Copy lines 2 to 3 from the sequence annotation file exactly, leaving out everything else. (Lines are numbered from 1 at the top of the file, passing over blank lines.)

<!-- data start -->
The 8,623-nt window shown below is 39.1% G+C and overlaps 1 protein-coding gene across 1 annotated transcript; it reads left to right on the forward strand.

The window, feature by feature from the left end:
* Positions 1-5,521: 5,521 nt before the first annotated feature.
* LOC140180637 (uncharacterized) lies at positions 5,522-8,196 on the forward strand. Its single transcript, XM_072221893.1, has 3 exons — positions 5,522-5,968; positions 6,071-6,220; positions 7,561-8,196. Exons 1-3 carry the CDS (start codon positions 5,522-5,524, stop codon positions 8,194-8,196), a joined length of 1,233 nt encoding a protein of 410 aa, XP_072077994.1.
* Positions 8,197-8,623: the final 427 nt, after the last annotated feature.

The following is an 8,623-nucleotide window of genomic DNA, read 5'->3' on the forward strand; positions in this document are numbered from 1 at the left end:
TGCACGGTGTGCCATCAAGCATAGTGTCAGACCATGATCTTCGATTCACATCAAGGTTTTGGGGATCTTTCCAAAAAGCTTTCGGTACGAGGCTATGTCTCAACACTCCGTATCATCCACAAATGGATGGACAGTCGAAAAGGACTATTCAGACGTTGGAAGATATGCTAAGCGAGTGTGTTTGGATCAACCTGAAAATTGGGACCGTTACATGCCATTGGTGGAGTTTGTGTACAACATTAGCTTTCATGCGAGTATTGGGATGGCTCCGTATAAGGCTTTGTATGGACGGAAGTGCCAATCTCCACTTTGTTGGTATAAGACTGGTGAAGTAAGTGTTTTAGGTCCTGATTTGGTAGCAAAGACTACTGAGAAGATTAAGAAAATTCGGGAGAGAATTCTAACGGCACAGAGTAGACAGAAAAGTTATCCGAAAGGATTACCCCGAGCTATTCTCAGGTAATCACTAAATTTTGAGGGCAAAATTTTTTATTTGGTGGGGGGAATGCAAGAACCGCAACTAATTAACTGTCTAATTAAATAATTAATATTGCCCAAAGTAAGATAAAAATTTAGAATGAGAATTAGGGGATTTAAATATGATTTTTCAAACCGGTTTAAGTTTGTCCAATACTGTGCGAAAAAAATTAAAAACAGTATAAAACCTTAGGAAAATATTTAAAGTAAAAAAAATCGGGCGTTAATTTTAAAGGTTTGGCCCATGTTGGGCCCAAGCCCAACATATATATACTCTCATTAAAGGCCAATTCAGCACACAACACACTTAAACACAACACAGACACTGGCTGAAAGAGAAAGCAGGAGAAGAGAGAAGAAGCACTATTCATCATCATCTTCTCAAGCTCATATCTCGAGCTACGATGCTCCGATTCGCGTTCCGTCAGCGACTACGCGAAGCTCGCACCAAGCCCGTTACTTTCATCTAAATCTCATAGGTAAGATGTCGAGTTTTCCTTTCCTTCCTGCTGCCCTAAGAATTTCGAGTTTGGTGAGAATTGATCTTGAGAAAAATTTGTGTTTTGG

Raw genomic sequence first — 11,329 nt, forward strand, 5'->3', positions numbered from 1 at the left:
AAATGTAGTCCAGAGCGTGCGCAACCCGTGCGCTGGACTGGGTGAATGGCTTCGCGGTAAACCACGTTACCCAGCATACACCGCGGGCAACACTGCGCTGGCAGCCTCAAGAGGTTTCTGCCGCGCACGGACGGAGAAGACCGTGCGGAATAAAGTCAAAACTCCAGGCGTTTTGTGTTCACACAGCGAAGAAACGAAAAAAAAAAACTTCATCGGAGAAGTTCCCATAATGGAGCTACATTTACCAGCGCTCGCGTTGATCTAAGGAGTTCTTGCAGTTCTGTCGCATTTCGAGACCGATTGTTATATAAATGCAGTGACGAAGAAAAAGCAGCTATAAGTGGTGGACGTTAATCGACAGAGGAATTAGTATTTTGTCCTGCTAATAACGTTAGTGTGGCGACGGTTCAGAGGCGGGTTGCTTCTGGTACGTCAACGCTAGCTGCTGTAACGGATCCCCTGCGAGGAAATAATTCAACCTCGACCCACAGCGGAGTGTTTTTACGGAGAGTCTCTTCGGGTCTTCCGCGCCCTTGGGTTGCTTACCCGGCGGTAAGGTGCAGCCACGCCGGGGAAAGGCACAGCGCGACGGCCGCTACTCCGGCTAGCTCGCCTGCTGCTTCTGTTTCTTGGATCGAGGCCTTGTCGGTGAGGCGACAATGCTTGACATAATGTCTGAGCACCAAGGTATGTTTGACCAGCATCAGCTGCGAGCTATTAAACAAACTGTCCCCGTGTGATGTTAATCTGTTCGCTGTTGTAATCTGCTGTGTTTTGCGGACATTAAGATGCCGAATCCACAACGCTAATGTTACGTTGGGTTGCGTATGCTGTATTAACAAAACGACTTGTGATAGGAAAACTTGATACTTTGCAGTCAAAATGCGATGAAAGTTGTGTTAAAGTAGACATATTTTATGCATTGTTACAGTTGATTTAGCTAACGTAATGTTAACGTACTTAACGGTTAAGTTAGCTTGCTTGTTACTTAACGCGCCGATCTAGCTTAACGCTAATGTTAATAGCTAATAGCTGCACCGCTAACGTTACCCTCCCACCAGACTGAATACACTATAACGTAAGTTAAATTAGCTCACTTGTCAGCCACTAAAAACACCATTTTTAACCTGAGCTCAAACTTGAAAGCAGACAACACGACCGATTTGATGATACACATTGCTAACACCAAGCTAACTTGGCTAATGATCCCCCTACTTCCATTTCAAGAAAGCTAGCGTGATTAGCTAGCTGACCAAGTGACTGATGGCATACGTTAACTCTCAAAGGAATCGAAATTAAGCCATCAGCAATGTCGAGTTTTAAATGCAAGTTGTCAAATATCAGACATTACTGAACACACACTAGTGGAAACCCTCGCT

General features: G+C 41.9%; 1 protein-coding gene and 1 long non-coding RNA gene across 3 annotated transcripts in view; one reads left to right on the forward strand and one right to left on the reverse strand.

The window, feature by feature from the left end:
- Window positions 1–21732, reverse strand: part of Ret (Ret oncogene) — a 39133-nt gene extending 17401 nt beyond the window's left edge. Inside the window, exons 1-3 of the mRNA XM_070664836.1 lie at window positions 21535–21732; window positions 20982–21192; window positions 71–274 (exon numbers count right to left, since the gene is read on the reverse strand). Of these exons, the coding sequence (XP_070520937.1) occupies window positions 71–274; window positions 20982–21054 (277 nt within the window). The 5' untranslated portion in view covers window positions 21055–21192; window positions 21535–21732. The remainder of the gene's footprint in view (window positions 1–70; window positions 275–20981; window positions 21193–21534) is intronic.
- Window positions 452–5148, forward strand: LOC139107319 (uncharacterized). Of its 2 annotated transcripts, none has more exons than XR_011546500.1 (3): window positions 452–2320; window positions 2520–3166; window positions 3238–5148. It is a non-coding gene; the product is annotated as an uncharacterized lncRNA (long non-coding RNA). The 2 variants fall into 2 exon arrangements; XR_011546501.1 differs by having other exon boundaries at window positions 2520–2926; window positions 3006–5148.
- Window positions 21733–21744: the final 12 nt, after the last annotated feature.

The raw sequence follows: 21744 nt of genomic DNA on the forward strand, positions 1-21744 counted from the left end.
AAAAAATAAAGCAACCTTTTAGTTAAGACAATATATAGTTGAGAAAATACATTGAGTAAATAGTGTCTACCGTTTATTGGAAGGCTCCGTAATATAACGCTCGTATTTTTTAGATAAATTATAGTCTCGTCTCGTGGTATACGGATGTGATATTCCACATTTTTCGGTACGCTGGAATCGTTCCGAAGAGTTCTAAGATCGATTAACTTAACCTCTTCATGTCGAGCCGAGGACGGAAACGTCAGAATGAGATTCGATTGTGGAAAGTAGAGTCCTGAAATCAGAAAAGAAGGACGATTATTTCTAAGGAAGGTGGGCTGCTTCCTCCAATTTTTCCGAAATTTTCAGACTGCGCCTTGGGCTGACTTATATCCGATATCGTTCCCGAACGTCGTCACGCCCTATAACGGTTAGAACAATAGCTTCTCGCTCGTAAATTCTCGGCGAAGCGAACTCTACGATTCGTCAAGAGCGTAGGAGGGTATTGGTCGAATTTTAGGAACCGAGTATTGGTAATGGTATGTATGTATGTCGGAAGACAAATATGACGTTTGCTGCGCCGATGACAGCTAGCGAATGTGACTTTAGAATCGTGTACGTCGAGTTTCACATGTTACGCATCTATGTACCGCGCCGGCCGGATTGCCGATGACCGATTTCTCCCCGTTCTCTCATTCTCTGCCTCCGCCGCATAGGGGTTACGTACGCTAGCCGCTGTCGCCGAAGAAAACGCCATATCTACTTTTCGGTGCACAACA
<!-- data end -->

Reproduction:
The window, feature by feature from the left end:
* Positions 1-5,521: 5,521 nt before the first annotated feature.